Your Animal's Needs
of the easiest ways to end neglect is to make sure
that you are providing your companion animals with
all of life's basic comforts, including veterinary
care, food, water and exercise. Veterinary care
must be tailored to an individual animal's needs
and should include the following:
- A yearly physical
exam, possibly more frequently based on the animal's
age and health.
- Routine blood testing
based upon age and health.
- Routine dental cleanings.
- Routine external
and internal parasite exams.
- Vaccinations as
directed by your veterinarian.
- Dogs, cats and rabbits
should be spayed or neutered. In addition to controlling
overpopulation, sterilization will reduce the
chance that the animal will develop certain types
of cancers and the animal will be less likely
- All animals should
have access to fresh water at all times.
- Feed your companion
animal according to the guidelines recommended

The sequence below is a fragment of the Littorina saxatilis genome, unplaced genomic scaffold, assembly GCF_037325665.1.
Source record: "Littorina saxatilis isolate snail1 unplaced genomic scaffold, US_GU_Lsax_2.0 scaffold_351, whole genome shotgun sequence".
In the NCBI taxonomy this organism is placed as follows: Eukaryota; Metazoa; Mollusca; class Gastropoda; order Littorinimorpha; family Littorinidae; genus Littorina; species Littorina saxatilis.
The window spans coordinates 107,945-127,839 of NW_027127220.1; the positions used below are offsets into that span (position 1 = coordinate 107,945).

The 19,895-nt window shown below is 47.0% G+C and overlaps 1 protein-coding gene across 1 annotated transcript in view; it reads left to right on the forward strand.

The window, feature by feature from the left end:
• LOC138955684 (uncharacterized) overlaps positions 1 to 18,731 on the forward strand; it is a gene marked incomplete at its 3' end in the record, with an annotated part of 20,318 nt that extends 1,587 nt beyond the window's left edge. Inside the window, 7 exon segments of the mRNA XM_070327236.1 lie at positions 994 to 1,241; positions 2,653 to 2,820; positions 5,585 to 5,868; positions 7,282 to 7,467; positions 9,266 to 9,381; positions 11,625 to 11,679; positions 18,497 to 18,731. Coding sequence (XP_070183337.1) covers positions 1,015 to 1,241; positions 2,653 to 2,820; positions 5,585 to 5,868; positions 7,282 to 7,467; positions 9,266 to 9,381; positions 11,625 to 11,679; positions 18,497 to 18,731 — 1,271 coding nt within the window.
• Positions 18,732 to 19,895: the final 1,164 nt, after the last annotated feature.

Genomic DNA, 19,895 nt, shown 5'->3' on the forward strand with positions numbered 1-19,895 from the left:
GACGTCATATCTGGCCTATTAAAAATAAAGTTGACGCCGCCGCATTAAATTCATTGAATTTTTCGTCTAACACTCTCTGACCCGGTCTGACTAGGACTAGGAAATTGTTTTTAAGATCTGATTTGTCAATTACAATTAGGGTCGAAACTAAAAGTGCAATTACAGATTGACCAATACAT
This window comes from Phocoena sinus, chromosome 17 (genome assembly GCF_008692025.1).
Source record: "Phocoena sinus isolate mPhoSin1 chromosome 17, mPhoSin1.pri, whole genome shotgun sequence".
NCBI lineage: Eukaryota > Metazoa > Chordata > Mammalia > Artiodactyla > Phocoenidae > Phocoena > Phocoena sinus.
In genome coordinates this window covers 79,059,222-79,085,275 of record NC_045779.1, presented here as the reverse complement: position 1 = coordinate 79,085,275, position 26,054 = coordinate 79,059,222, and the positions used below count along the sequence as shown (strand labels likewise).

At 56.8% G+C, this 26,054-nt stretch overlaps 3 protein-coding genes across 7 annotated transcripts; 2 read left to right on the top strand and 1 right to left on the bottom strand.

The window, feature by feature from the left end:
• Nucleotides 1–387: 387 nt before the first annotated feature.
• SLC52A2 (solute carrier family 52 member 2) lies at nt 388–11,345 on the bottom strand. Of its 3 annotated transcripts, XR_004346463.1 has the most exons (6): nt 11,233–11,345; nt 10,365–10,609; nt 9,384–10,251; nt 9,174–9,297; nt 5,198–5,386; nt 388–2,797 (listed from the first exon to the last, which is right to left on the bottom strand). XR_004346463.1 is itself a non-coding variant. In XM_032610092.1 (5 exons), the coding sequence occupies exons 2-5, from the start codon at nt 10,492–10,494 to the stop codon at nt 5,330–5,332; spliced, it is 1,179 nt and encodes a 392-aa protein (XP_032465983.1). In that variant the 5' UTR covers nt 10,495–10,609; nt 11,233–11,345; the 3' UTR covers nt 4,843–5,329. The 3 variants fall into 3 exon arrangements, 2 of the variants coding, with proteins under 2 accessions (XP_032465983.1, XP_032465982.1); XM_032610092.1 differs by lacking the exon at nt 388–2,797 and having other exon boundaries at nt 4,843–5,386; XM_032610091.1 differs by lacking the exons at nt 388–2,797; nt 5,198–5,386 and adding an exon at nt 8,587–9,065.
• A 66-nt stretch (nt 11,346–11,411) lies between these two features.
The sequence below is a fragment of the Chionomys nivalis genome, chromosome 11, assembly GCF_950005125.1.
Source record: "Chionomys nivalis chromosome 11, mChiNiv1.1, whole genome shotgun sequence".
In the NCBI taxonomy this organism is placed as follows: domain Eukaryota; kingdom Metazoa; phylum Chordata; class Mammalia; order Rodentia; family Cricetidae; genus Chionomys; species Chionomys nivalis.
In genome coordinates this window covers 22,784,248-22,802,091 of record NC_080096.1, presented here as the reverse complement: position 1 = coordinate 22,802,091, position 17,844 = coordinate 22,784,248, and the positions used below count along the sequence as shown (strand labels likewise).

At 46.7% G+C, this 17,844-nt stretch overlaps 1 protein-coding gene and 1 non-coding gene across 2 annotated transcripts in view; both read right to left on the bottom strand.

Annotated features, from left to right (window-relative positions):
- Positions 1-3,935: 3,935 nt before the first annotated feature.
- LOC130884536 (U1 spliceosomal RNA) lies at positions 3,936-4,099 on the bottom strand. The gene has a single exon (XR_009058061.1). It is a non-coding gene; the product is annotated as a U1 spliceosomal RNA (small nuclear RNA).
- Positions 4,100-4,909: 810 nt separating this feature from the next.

by your veterinarian. Avoid feeding "table food"
and excess treats as these may lead to obesity.
(If you feel that you must give your companion
animal some "table food" and treats, make sure
that they make up less than 10% of the animal's
daily food intake.) Your veterinarian will be
able to advise you as to the nutritional needs
of your companion animal at the yearly physical
- Bathe and groom
your animal as required by the animal's coat.
- Trim nails periodically.
- Participate in basic
obedience training for dogs to keep their minds
- Exercise your companion.
- It is important
to understand that some behavioral issues with
companion animals may be caused by medical problems.
For example, hypothyroidism in dogs has been linked
to aggression. Once the animal receives treatment
for hypothyroidism, the aggression may be resolved.